– The author struggled to save enough money to invest in real estate and felt frustrated with their financial situation.
– They came across a YouTube video about velocity banking, which sparked their interest in using a HELOC to pay down their home and invest in real estate.
– The author explored different options for HELOCs, including interest-only and principal and interest options, as well as different loan-to-value ratios and repayment periods.
– They found that local credit unions usually offer the best options for HELOCs.
– The author used a HELOC to save $50,000 in principal off their home, which saved them $30,000 in interest and allowed them to invest in two apartment syndications.
– The strategy of using a HELOC to pay down a home and invest in real estate can be tailored to different investment strategies and is a way to build wealth with other people’s money.
– It is important to select the right HELOC that fits your financial situation and investment criteria.
– The author encourages readers to not let the equity in their home sit idle and to explore different options for funding their real estate investments.
There’s nothing like spending hundreds of hours looking for property, finding a great deal—and not being able to buy your first investment property.
I should know. This was my life for years. I listened to hundreds of BiggerPockets podcasts, read dozens of real estate books, and underwrote hundreds of properties. At that point, my real estate portfolio consisted of our primary residence and nothing more.
At that point, I was pretty frustrated. I knew I was better than what my portfolio consisted of—I just didn’t have the money to put down on a rental property. I had been working a stressful job, making just enough to live paycheck to paycheck comfortably.
Now, keep in mind that there are strategies out there where you can put little to no money down, but I was (and still am) into multifamily syndications, where I needed to put in some capital.
At the rate we were saving money, it would have taken about seven to 10 years to save a $50,000 investment. That would have been just one investment property. It would have taken years just to get into another property. That was not a timeline I was okay with. At the time, $50,000 was more than I was making in one full year at my job (eventually, I would get a sales job that paid better, though).
I was still determined to invest in real estate, but I was getting more and more frustrated by not being able to come up with the capital. The route we were taking was not going to work for my family in the long run. I thought about borrowing money, credit card advances, etc., but I just could not make it work.
In the meantime, I was still looking for properties any chance I could. That wasn’t great for me since it only made me feel worse—like I wasn’t living up to my potential. I still wasn’t able to invest, even though our cash flow was improving.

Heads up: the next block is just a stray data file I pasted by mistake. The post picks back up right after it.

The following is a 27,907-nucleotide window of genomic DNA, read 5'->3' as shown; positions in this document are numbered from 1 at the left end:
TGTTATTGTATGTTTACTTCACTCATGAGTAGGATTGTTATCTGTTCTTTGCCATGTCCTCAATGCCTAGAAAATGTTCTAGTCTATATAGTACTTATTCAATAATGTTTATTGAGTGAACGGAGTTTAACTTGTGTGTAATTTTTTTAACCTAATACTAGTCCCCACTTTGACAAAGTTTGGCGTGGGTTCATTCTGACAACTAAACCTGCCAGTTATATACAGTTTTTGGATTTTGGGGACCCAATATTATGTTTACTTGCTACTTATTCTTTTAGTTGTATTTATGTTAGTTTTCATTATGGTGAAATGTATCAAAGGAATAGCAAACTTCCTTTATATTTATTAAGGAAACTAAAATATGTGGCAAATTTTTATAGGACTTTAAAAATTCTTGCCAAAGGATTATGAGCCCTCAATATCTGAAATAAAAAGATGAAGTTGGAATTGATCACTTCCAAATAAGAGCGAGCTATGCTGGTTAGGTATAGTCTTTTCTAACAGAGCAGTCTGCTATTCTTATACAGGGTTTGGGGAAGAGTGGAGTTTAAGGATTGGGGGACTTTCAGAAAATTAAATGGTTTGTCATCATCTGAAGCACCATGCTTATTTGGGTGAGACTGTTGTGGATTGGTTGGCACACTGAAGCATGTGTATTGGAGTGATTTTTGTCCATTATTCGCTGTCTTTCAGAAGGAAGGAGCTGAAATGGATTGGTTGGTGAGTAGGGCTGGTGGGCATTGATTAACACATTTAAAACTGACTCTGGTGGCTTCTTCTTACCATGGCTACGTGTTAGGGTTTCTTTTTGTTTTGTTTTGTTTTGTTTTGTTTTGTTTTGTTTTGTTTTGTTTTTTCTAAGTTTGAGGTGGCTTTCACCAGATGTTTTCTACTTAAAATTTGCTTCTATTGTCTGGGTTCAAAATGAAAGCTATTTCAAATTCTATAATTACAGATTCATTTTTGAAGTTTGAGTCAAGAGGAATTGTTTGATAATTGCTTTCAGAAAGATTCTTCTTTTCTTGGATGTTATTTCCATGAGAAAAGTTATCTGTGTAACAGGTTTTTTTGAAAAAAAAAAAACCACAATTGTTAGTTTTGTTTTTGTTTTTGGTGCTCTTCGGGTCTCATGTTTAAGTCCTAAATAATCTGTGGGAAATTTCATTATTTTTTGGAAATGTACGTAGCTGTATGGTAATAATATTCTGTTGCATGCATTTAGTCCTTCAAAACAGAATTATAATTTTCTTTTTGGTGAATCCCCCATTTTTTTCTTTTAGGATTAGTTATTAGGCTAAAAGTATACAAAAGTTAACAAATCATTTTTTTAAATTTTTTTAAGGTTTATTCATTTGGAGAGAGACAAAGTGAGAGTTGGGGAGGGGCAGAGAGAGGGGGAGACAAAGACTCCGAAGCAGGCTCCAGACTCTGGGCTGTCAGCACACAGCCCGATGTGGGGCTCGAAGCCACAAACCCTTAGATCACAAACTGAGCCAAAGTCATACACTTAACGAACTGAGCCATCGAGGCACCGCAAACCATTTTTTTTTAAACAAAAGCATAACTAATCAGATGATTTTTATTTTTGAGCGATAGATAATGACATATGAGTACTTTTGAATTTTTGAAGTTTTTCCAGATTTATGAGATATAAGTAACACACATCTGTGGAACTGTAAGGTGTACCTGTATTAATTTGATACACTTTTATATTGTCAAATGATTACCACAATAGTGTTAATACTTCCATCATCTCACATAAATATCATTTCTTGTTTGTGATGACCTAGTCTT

The Turning Point in My Investing Journey
Sometime later, by random chance, I watched a YouTube video that was not real estate-related. The YouTube gods were in my favor, and the “Up Next” video was about how I could pay off my home in seven years. With the new job, it would have taken me only about two to three years to save up $50,000, or I could pay off my home in about seven years.
You may have heard of something called velocity banking. I didn’t know it then, but that is exactly what the video talked about. It had me thinking that velocity banking was one of the best routes I could take. I thought, “Instead of waiting two to three years to invest, maybe I could at least start paying off my home.” After all, I grew up with a middle-class mindset, where debt was a bad thing.
One of the options to pay down my home was by leveraging a HELOC. As I started learning more about HELOCs, I was quite intrigued with the options they offered.
There Are Plenty of Options
I reached out to dozens of lenders to explore HELOCs. Some lenders offer interest-only HELOCs. Some offer principal and interest, and some will differ on fixed versus adjustable interest rates. On top of that, the loan-to-value (LTV) ratios can be anywhere from 60% to 100%. I found that local credit unions usually offer the best options, but it also depends on what terms you are looking for and what your investment strategy is.
There are also different draw and repayment periods. A draw period is how long you can pull money out of a HELOC. The repayment period is how long you can repay the HELOC. I have seen draw periods from three to 10 years and repayment periods of five to 20 years, but it will vary.
The closing costs I have seen for HELOCs have been anywhere from $0 to $999. I am sure some lenders have higher closing costs—I just haven’t seen it. Typically, there is an appraisal needed, but not always. It will depend on the lender and how much equity you have in your home. Some lenders may not require a full appraisal.
There are several ways to use a HELOC, so be sure to ask lenders different questions about rates, LTVs, equity draws, and refinancing.
The Strategy I Used
After speaking with lenders, I analyzed the numbers, put them in a calculator, and came up with a strategy.
The strategy was really simple: pay down my home and invest in real estate at the same time. That’s where the HELOC came in.